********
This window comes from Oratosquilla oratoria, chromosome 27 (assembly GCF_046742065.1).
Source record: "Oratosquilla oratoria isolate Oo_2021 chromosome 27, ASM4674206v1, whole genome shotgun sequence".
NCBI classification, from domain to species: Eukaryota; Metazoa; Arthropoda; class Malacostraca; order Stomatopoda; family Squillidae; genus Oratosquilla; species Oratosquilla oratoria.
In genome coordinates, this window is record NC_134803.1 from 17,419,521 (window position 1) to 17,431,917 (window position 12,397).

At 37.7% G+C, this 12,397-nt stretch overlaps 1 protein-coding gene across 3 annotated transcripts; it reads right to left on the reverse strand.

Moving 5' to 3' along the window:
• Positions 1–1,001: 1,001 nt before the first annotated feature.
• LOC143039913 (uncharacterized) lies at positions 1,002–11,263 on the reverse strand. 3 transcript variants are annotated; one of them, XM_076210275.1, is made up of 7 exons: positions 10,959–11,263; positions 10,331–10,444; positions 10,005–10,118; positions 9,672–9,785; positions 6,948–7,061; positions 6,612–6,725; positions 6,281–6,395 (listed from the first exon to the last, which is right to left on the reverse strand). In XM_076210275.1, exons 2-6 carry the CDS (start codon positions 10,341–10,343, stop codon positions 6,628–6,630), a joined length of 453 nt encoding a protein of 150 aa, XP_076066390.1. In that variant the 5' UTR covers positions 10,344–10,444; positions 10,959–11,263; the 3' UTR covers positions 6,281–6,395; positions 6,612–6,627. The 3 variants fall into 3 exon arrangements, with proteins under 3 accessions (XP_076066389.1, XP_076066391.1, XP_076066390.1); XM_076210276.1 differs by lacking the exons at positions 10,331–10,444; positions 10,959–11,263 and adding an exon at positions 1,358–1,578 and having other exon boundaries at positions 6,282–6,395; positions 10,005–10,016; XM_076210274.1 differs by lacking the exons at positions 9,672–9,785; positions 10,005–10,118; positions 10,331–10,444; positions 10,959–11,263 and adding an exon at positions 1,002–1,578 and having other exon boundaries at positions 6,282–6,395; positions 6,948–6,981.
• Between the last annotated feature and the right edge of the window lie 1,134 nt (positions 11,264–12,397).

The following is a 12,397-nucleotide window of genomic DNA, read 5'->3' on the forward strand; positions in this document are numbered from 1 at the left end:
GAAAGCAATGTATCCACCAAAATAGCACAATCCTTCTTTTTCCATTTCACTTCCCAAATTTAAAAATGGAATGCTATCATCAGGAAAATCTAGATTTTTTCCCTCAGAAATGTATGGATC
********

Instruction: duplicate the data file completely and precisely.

This window comes from Oratosquilla oratoria, chromosome 27 (assembly GCF_046742065.1).
Source record: "Oratosquilla oratoria isolate Oo_2021 chromosome 27, ASM4674206v1, whole genome shotgun sequence".
NCBI classification, from domain to species: Eukaryota; Metazoa; Arthropoda; class Malacostraca; order Stomatopoda; family Squillidae; genus Oratosquilla; species Oratosquilla oratoria.
In genome coordinates, this window is record NC_134803.1 from 17,419,521 (window position 1) to 17,431,917 (window position 12,397).

At 37.7% G+C, this 12,397-nt stretch overlaps 1 protein-coding gene across 3 annotated transcripts; it reads right to left on the reverse strand.

Moving 5' to 3' along the window:
• Positions 1–1,001: 1,001 nt before the first annotated feature.
• LOC143039913 (uncharacterized) lies at positions 1,002–11,263 on the reverse strand. 3 transcript variants are annotated; one of them, XM_076210275.1, is made up of 7 exons: positions 10,959–11,263; positions 10,331–10,444; positions 10,005–10,118; positions 9,672–9,785; positions 6,948–7,061; positions 6,612–6,725; positions 6,281–6,395 (listed from the first exon to the last, which is right to left on the reverse strand). In XM_076210275.1, exons 2-6 carry the CDS (start codon positions 10,341–10,343, stop codon positions 6,628–6,630), a joined length of 453 nt encoding a protein of 150 aa, XP_076066390.1. In that variant the 5' UTR covers positions 10,344–10,444; positions 10,959–11,263; the 3' UTR covers positions 6,281–6,395; positions 6,612–6,627. The 3 variants fall into 3 exon arrangements, with proteins under 3 accessions (XP_076066389.1, XP_076066391.1, XP_076066390.1); XM_076210276.1 differs by lacking the exons at positions 10,331–10,444; positions 10,959–11,263 and adding an exon at positions 1,358–1,578 and having other exon boundaries at positions 6,282–6,395; positions 10,005–10,016; XM_076210274.1 differs by lacking the exons at positions 9,672–9,785; positions 10,005–10,118; positions 10,331–10,444; positions 10,959–11,263 and adding an exon at positions 1,002–1,578 and having other exon boundaries at positions 6,282–6,395; positions 6,948–6,981.
• Between the last annotated feature and the right edge of the window lie 1,134 nt (positions 11,264–12,397).

The following is a 12,397-nucleotide window of genomic DNA, read 5'->3' on the forward strand; positions in this document are numbered from 1 at the left end:
GAAAGCAATGTATCCACCAAAATAGCACAATCCTTCTTTTTCCATTTCACTTCCCAAATTTAAAAATGGAATGCTATCATCAGGAAAATCTAGATTTTTTCCCTCAGAAATGTATGGATC